Triangle In Square


A line segment is placed on top of a unit square so as to form a triangle region.

Given the length of the line segment, $L$, find the maximum area of the triangle.


Clearly for $L$ greater than or equal radical2, the maximum area will be ½, when the segment is placed along the diagonal of the square.

For L less than radical2, consider the following diagram.

$b$ = radical($L$2 minus $a$2).

So area of triangle, A = ½$ab$ = ½$a$radical($L$2 minus $a$2) = ½$a$($L$2 minus $a$2)½.

We may proceed from here via a calculus or non-calculus approach:

Calculus Method

dA/da = ½($L$2 minus $a$2)½ + ½$a$½($L$2 minus $a$2)(-2$a$)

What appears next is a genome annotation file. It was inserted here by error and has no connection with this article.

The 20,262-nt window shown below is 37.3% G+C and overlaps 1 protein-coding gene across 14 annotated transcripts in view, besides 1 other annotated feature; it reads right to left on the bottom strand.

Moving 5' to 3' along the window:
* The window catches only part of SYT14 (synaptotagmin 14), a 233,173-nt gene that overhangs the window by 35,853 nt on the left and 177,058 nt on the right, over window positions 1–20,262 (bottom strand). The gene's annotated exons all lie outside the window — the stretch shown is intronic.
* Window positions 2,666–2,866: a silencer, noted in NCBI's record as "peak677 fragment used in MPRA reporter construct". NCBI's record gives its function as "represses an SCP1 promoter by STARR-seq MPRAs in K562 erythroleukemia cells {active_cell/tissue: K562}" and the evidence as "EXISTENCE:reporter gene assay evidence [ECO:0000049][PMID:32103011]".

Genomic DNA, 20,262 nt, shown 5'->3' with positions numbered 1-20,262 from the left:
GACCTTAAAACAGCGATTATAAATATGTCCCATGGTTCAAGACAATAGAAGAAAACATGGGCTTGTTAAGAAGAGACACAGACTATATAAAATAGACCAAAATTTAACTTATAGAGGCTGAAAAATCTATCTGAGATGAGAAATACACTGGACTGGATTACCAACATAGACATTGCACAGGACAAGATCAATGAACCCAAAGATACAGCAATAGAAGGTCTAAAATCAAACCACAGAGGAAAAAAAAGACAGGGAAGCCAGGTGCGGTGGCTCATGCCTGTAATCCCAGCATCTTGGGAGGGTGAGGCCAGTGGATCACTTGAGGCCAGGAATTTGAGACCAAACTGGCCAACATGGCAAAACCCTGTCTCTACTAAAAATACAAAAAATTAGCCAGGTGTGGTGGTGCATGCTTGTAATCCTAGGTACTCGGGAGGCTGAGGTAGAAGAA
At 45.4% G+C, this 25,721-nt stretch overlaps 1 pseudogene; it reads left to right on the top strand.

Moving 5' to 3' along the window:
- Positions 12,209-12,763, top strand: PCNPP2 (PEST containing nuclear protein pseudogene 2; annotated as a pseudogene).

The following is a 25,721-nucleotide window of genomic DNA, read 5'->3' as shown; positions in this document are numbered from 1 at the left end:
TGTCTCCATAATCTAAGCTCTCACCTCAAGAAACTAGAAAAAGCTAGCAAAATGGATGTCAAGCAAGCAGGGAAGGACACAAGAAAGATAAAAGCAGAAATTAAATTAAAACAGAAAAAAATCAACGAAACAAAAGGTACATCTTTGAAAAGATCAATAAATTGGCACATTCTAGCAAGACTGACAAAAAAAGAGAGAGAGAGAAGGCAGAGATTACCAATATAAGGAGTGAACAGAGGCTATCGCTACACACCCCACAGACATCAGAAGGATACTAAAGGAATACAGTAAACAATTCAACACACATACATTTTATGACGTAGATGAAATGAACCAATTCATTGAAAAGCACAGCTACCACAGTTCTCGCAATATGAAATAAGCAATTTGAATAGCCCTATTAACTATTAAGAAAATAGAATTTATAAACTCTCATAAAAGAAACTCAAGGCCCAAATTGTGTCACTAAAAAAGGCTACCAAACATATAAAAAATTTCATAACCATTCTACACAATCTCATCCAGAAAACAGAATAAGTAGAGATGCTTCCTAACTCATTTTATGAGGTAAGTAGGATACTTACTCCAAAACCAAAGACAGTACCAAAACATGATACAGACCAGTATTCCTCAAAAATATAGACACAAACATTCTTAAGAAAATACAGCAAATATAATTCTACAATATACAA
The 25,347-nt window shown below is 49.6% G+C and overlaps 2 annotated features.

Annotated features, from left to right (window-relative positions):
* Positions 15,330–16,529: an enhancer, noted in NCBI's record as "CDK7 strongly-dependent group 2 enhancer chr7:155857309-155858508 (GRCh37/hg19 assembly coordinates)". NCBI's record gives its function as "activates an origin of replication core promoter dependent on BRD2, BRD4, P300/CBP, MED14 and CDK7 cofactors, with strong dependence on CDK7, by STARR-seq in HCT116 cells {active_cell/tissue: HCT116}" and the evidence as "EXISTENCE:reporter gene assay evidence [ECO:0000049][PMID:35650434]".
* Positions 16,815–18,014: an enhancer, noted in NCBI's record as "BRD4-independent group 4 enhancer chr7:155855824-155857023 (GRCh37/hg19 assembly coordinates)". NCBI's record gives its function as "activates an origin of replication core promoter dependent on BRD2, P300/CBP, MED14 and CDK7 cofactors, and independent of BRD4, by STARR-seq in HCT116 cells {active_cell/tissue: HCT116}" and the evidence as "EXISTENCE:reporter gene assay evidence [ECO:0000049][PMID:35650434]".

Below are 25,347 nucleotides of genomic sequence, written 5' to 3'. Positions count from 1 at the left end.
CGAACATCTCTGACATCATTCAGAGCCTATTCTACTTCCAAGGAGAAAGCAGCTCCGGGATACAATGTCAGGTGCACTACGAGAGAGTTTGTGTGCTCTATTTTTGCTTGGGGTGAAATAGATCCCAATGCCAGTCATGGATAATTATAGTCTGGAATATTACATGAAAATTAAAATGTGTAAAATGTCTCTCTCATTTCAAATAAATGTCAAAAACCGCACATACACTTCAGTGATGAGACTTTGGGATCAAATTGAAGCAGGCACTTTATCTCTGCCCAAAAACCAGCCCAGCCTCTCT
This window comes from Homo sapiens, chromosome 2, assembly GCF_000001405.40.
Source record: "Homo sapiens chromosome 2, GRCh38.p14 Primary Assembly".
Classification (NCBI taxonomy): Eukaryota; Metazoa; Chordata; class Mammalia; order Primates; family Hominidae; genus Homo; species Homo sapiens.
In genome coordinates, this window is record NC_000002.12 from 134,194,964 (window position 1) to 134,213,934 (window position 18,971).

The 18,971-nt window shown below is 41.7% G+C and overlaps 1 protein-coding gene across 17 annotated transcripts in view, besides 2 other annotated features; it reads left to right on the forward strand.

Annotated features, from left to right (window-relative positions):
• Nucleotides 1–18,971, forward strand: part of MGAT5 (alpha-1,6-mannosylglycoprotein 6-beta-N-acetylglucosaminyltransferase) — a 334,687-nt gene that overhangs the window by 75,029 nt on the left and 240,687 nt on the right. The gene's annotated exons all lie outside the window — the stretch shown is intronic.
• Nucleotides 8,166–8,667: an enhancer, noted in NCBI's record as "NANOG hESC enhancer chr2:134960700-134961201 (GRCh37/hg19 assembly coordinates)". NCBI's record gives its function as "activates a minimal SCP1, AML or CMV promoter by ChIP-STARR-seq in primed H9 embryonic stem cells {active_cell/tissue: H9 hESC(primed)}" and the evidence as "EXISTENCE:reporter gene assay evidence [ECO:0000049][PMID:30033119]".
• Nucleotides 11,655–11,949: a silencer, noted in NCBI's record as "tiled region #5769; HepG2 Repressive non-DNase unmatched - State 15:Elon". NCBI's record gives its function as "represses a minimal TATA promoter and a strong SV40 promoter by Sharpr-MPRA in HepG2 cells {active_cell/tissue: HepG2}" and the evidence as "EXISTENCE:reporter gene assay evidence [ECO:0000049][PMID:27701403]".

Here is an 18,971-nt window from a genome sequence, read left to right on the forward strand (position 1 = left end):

= ½($L$2 minus $a$2)½ minus ½$a$2($L$2 minus $a$2)

At turning point, dA/da = 0.

Therefore, ½($L$2 minus $a$2)½ = ½$a$2($L$2 minus $a$2)

radical($L$2 minus $a$2) = $a$2/radical($L$2 minus $a$2)

Hence, $L$2 minus $a$2 = $a$2, leading to, $a$ = $L$/radical2.

As area of triangle, A = ½$a$radical($L$2 minus $a$2),

Amax = ½($L$/radical2)radical($L$2 minus $L$2/2)
  = ½($L$/radical2)radical($L$2/2)
  = ½($L$/radical2)($L$/radical2)
  = $L$2/4

Non-calculus Method

As the area of the triangle, A = ½$a$radical($L$2 minus $a$2) is defined for positive values, the value of $a$ for which it maximises is the same for A2.

Therefore 4A2 = $a$2($L$2 minus $a$2) = $a$2$L$2 minus $a$4 = $L$2/4 minus (½$L$ minus $a$2)2.

Hence, 4A2 will maximise when (½$L$ minus $a$2)2 = 0 implies $a$ = $L$/radical2.

Proceeding as in previous method we deduce that Amax = $L$2/4.

Problem ID: 147 (Jan 2004)     Difficulty: 3 Star

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